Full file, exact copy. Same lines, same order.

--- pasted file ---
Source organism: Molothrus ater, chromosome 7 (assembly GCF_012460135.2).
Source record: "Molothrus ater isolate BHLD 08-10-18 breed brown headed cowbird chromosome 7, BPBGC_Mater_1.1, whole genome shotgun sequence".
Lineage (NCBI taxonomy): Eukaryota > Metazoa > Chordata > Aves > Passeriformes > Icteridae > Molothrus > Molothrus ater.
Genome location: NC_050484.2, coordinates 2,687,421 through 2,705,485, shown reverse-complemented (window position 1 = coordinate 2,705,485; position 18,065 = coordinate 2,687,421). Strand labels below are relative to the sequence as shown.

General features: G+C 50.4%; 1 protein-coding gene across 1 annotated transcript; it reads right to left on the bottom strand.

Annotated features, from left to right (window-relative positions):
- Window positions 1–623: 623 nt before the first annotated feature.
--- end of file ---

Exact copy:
Source organism: Molothrus ater, chromosome 7 (assembly GCF_012460135.2).
Source record: "Molothrus ater isolate BHLD 08-10-18 breed brown headed cowbird chromosome 7, BPBGC_Mater_1.1, whole genome shotgun sequence".
Lineage (NCBI taxonomy): Eukaryota > Metazoa > Chordata > Aves > Passeriformes > Icteridae > Molothrus > Molothrus ater.
Genome location: NC_050484.2, coordinates 2,687,421 through 2,705,485, shown reverse-complemented (window position 1 = coordinate 2,705,485; position 18,065 = coordinate 2,687,421). Strand labels below are relative to the sequence as shown.

General features: G+C 50.4%; 1 protein-coding gene across 1 annotated transcript; it reads right to left on the bottom strand.

Annotated features, from left to right (window-relative positions):
- Window positions 1–623: 623 nt before the first annotated feature.